The water bodies in the high lakes program vary in size and may be categorized using terms such as “lake” and “pond” or “tarn”. The overwhelming majority of alpine and subalpine waters being maintained for trout fisheries in Washington are at least large enough to appear on standard 7.5 minute U.S. Geological Survey (USGS) topographic maps. Smaller waters (between 0.1 to 0.2 acres) tend to be omitted from these 1:24,000 scale maps. Most of these do not support fish, but do provide important, or critical habitat for amphibians and invertebrates (Kezer and Farner 1955; Anderson 1967; Fukumoto and Herrero 1998). Of the more than 4,700 high lakes and ponds in Washington, at least 2,940 (62%) are fishless, an estimated 1,000 of the lakes have selfsustaining populations and only about 800 (17%) are periodically stocked.

The purpose of this report is to document WDFW’s high lakes management goal and objectives, and the strategies for their implementation and evaluation.

Management Goal and Objectives.

Washington Department of Fish and Wildlife’s mission statement of “Sound Stewardship of Washington’s Fish and Wildlife Resources” has as one of it’s goals to “Maximum fishing, hunting and non-consumptive recreational opportunities compatible with healthy, diverse fish and wildlife populations”. Goals specific to fish management include providing for significant recreation opportunities through artificial propagation programs and providing a diversity of fishing opportunities. The management goal of fish populations in Washington’s high lakes is to:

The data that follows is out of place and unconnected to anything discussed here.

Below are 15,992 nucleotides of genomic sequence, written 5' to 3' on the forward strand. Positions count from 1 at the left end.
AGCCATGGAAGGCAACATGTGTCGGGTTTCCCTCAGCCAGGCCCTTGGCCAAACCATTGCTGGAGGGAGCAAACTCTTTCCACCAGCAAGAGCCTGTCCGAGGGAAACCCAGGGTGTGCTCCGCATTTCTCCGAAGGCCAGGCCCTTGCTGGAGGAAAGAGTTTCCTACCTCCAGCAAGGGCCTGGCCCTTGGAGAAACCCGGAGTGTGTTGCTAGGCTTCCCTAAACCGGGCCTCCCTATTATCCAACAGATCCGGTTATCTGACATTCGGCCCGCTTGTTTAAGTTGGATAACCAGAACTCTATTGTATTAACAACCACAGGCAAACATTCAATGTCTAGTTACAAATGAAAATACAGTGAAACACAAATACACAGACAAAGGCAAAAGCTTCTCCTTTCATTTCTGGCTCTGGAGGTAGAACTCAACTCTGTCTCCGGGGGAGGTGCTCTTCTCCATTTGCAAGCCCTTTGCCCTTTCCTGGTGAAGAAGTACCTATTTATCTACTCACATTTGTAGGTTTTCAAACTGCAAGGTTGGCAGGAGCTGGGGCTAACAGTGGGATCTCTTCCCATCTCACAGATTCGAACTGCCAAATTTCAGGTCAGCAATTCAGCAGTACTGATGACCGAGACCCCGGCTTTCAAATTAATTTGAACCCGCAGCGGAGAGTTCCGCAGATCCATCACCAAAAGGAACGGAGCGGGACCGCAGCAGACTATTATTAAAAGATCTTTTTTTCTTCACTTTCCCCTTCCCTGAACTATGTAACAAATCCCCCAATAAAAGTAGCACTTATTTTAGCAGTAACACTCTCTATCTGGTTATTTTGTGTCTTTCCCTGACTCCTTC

Protect, restore, and enhance fish populations and their habitats in high lakes while maximizing recreational opportunities consistent with natural resource protection guidelines.

Objectives: The fish resources in high lakes will be managed with objectives that when met will achieve the high lakes management goal. They are:

  • Maintain the productivity and diversity of native fish and wildlife populations and their habitat in high lakes at healthy levels,
  • Maintain introduced fish stocks at desired levels in high lakes consistent with native resource needs (protection from hybridization, and significant interspecific competition),
  • Provide a diversity of recreational fishing opportunities in high lakes that are desired by the public and consistent with native resource needs,
  • Promote a conservation ethic associated with the high lakes fishing experience, and
  • Promote effective coordination and communication of management objectives and and actions with land managers, constituents, and other agencies.